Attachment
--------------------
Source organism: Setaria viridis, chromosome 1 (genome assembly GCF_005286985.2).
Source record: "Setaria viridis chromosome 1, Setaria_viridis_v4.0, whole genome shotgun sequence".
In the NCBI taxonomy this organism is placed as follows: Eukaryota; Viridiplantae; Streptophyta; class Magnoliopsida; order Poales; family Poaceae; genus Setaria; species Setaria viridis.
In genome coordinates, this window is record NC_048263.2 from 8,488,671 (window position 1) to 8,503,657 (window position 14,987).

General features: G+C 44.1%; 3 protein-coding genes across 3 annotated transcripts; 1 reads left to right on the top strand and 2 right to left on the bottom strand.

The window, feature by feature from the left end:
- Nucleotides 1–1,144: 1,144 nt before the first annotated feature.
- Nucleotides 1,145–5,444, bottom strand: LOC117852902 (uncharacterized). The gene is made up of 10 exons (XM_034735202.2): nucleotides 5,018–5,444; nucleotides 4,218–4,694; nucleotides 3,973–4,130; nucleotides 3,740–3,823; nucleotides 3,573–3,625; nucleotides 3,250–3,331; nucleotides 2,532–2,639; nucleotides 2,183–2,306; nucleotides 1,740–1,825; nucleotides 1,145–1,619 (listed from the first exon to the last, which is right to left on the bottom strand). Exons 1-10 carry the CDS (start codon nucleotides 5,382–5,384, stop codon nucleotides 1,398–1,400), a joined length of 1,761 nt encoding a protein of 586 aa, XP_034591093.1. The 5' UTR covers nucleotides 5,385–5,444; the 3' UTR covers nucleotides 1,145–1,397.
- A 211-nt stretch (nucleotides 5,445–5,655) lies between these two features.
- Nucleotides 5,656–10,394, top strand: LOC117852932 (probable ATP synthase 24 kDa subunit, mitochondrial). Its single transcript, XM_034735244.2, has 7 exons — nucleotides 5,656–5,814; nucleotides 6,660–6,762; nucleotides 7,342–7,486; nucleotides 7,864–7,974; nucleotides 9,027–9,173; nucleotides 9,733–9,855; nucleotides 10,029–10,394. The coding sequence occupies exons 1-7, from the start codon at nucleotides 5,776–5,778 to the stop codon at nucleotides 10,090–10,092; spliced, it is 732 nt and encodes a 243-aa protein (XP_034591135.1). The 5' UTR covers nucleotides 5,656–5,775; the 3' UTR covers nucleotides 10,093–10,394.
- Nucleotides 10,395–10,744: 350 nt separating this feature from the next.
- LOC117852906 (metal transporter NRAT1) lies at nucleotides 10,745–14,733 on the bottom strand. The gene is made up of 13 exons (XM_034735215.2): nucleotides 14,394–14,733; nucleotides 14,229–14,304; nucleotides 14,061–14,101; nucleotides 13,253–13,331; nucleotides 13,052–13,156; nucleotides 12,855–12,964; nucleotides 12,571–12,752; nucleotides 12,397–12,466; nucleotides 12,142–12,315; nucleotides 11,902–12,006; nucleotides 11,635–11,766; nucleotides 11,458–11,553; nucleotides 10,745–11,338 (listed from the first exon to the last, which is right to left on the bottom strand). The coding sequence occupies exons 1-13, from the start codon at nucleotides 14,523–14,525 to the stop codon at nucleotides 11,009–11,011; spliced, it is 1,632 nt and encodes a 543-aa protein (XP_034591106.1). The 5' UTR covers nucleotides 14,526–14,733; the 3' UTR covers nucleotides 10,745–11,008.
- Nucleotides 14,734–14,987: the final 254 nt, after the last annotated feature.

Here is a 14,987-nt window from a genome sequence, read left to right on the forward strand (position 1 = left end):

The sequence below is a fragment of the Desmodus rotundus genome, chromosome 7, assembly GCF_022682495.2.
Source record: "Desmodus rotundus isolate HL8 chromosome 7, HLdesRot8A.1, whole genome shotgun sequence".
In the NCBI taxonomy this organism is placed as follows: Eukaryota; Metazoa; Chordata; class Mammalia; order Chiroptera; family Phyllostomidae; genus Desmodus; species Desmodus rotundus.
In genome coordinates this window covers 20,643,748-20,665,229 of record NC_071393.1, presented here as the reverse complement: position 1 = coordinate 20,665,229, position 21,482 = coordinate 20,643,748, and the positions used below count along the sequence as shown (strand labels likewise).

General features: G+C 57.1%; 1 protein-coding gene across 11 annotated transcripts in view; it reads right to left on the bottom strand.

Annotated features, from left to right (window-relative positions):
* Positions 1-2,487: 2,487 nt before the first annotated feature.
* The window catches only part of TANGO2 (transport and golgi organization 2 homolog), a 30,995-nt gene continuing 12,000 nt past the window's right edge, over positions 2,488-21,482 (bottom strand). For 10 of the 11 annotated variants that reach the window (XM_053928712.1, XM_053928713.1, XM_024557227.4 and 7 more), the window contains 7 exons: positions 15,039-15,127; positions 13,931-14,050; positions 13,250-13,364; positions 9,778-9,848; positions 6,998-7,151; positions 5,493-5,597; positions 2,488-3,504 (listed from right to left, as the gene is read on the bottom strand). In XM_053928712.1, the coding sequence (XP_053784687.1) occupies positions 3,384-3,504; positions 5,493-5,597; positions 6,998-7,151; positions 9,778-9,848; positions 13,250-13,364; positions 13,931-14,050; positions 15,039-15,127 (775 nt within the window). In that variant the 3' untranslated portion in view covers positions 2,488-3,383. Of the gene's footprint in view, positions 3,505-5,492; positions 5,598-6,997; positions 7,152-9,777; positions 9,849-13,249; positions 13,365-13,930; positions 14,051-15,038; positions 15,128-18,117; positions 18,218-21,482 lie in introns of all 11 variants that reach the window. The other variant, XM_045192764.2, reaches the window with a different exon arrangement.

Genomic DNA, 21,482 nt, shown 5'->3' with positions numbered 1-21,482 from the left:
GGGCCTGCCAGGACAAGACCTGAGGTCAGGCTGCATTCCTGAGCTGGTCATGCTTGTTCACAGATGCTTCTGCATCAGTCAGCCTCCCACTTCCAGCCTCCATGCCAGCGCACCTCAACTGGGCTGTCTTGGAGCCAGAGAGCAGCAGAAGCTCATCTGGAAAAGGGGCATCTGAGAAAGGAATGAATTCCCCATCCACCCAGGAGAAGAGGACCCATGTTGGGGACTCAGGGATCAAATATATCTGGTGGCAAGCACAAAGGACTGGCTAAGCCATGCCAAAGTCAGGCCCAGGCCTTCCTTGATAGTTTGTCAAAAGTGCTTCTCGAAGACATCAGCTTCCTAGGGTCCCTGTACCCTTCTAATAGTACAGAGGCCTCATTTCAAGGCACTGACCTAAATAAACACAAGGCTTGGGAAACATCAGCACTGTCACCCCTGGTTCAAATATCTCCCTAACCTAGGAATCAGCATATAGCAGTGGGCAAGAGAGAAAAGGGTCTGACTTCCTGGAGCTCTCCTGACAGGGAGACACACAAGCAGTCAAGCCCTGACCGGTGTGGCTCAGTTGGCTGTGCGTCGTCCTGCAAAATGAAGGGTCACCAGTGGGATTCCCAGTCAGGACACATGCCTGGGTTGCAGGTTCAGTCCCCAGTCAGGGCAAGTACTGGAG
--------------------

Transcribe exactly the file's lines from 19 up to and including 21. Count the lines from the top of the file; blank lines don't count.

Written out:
General features: G+C 57.1%; 1 protein-coding gene across 11 annotated transcripts in view; it reads right to left on the bottom strand.

Annotated features, from left to right (window-relative positions):
* Positions 1-2,487: 2,487 nt before the first annotated feature.